Caldwell’s work at Eagle Point Park will be examined and celebrated during Heritage Works’ upcoming inaugural Dubuque Heritage Festival on October 7 and 8.  The afternoon on October 7 will feature a symposium for architects, landscape architects, historic preservation professionals and anyone else interested in history, Caldwell’s work or historic landscapes.  Friday evening will feature a reception at the Dubuque Museum of Art and the opening of the museum’s exhibit of some of Caldwell’s drawings and other artifacts of Caldwell’s time in Dubuque.  Saturday will give the public an opportunity to participate in docent-led tours of Caldwell’s shelters and landscapes in Eagle Point Park.  For further information visit:  http://heritageworksdbq.com/festival/
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Heritage Works Dubuque :: Dubuque Heritage Festival, Arthur Caldwell's Eagle Point Park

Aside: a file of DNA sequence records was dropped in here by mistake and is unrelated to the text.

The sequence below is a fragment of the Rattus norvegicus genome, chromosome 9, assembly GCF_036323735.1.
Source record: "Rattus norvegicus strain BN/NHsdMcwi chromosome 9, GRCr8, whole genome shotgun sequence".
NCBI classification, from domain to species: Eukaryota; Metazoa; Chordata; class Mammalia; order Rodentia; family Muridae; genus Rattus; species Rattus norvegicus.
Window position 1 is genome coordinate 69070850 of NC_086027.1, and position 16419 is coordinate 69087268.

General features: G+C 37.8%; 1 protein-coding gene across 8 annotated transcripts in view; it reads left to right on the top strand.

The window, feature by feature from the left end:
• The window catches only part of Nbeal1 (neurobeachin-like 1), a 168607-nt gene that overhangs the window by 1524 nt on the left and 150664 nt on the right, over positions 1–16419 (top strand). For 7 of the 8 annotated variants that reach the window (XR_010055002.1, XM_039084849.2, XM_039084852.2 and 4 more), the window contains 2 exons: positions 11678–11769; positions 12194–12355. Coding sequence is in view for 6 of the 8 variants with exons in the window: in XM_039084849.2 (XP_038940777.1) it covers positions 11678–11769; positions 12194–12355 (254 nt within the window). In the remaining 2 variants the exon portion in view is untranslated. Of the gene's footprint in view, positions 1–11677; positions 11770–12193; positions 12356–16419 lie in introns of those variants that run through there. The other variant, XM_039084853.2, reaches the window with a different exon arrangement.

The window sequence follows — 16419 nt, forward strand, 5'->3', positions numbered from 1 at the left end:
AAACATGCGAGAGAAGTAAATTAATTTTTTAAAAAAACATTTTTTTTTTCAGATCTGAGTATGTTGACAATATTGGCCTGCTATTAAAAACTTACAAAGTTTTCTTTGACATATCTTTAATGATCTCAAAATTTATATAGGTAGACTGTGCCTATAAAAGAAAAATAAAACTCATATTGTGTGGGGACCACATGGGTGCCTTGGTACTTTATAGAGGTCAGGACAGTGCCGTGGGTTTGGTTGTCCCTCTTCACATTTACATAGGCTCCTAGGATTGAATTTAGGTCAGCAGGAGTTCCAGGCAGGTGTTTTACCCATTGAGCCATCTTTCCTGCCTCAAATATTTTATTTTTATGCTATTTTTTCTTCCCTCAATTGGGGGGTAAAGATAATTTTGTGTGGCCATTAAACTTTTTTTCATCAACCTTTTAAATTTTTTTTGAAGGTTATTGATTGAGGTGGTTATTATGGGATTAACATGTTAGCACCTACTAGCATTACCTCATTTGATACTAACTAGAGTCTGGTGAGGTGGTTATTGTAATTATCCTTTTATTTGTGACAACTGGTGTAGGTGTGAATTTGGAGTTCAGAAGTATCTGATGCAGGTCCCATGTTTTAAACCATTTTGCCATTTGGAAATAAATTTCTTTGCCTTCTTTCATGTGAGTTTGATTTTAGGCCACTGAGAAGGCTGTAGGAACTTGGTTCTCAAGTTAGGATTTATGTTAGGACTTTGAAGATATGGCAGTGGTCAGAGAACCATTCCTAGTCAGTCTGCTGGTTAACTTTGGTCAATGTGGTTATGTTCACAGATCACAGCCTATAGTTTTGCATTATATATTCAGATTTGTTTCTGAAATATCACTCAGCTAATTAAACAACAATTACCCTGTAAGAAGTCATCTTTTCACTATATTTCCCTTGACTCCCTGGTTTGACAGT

Architect of the Month: Alfred Caldwell, August 2016

Architect of the Month: Alfred Caldwell, August 2016

Caldwell (Credit Illinois Institute of Technology)

Alfred Caldwell (Photo Credit: Illinois Institute of Technology)

Alfred Caldwell (1903 – 1998), was a landscape architect who mastered the use of Prairie School style of architecture. Caldwell had an interest in nature from early on in his life continuing into high school when he worked part-time jobs with nurseries and landscape gardeners.
In 1921, he attended the University of Illinois at Urbana-Champaign to study landscape architecture but his studies bored him and he preferred to craft his visions with work outside of the classroom. He left school and went to work for renowned landscape architect, Jens Jenson, in Chicago, from 1924-1931. Caldwell completed various jobs for his mentor, Jensen as their work relationship soon developed into a close friendship. After a short stint as a private practice landscape architect and with a recommendation from Jensen, Caldwell earned the position of superintendent of parks in Dubuque specifically overseeing the construction of Eagle Point Park from 1934 – 1936. He directed the construction of the shelter areas, the lily pond, and the ledge gardens and called his masterpiece a “City in a Garden.”

JJ&Caldwell

Alfred Caldwell with Jens Jenson